Former gristmill site now welcomes thousand of visitors for camping, swimming and other programs

Arkansas has 52 state parks supported by a one-eighth cent sales tax, with funds generated being used for park restoration and refinement, and to provide free access. One of the smaller and more intimate parks is the 785-acre Withrow Springs State Park near Huntsville, Ark.

The name of the park comes from Richard Withrow, who homesteaded the site in 1832 in order to build the first gristmill in the area. The mill provided an outlet for farmers in the Huntsville, Forum and Alabam areas. The site, selected because of a spring originating in a substantial cave system, produces 54-degree water with a volume that varies greatly according to the time of the year and precipitation levels. The Withrow family maintains ties with the park and routinely publishes a newsletter.

In 1960, Roscoe Hobbs, a businessman and land owner in Arkansas and Missouri, donated the land to Arkansas. The state promptly passed a 1961 act that established the park with the opening in 1965. Part of the park’s attraction is being bordered by War Eagle Creek, as well as serving as a jumping off point to other attractions. Within a 30-minute drive are Eureka Springs, Fayetteville and the Buffalo River.

The first trail is named Forest Trail, a 2 1/2-mile out and back relatively easy hike developed from an old logging road. Dogwood Trail is a three-quarter-mile loop especially known for wildflowers, including the Ozark white trillium, trout lilies and toothworts. Some years in the spring the dogwoods and red buds bloom at the same time, providing visitors with a shock of beautiful foliage in striking contrast to the then predominantly barren oak and hickory forest. The War Eagle Trail was recently closed for substantial repair and renovation caused by flood damage over the years and will likely remain so throughout the summer.

“In spite of the closure, our overlook provides a beautiful view of War Eagle Creek. However, it is still accessible by parking at the upper trailhead and walking an easy one-quarter mile to the viewing area,” assistant superintendent Adam Leslie explained.

Other attractions include both RV hookups and primitive campsites, a swimming pool and an enclosed pavilion, as well as a seasonal interpreter from Memorial Day to Labor Day.

Withrow Springs State Park has 29 full hookup sites that provide water, sewer and electricity. That area also contains restrooms and a bathhouse. Next to the RV area are 10 primitive walk-in sites with concrete walkways offering close and easy access. One is wheelchair accessible and has perimeter concrete paving. All sites are reservable up to a year in advance at the Visitor Center or online.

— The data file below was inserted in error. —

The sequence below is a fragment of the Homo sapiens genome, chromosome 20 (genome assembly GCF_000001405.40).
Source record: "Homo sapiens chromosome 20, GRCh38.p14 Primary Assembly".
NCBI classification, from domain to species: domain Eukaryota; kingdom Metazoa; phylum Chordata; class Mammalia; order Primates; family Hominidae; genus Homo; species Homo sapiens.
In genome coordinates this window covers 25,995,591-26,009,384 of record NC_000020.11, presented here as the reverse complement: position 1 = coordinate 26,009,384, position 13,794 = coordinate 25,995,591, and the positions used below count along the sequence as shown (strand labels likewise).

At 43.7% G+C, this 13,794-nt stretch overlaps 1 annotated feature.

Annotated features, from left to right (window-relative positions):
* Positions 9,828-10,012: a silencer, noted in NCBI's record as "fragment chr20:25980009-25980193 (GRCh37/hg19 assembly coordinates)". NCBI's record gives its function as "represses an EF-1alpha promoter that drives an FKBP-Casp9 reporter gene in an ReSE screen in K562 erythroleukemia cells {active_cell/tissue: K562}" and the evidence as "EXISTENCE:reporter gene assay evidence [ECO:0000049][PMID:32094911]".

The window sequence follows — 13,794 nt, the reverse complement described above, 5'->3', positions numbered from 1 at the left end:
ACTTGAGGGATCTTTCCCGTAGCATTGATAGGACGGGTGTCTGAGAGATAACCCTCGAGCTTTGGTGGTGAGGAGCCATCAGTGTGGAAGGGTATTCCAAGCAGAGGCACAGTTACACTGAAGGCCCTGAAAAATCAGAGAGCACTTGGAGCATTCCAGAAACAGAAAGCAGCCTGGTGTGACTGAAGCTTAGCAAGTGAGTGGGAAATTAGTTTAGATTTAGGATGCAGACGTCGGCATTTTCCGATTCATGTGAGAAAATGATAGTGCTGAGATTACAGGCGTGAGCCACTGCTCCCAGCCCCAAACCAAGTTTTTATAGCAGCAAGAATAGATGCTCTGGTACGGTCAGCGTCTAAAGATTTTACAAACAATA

The park’s 90,000-gallon swimming pool is a favorite family activity with a special zero entry for young children and wheelchairs. The pool has a large area for young children before dropping to a level of 9 feet which features an enclosed twisting waterslide that delight older children. Other water features are a mushroom-shaped formation with water running down the edges, in addition to a group of raised buckets that fill up only to spill water over delighted youngsters. A 1-foot deep kiddie pool provides safety as does a team of six lifeguards. The pool can be reserved for private pool parties after public swimming hours and make an entertaining birthday party event.

During spring, typically from March to June when the water level is high enough, kayaks and canoes are available for rent. War Eagle Creek is a Beaver Lake tributary and flows to the north, unlike most rivers such as the Mississippi that flow south. The float area is 4 1/2 miles downstream.

The park offers an annual War Eagle Appreciation Day on the first Saturday in June, which involves floating on the creek and numerous educational exhibits at the pavilion, as well as a free lunch and a folk-music style band. The Fourth of July is celebrated by a bike parade. Throughout the season, the park interpreter provides hikes and educational programming with the one on park wildlife being especially popular. In addition, The Northwest Arkansas Astronomical Society offers a number of star parties throughout the year, another popular attraction.

“We attract 26,000 to 28,000 visitors per year, a number that has increased dramatically since I came here in 2015,” Adam said. “I get to be outside with every day offering something different. This is a family-friendly park with everyone on the staff cheerfully helping out where needed. I have my dream job.”


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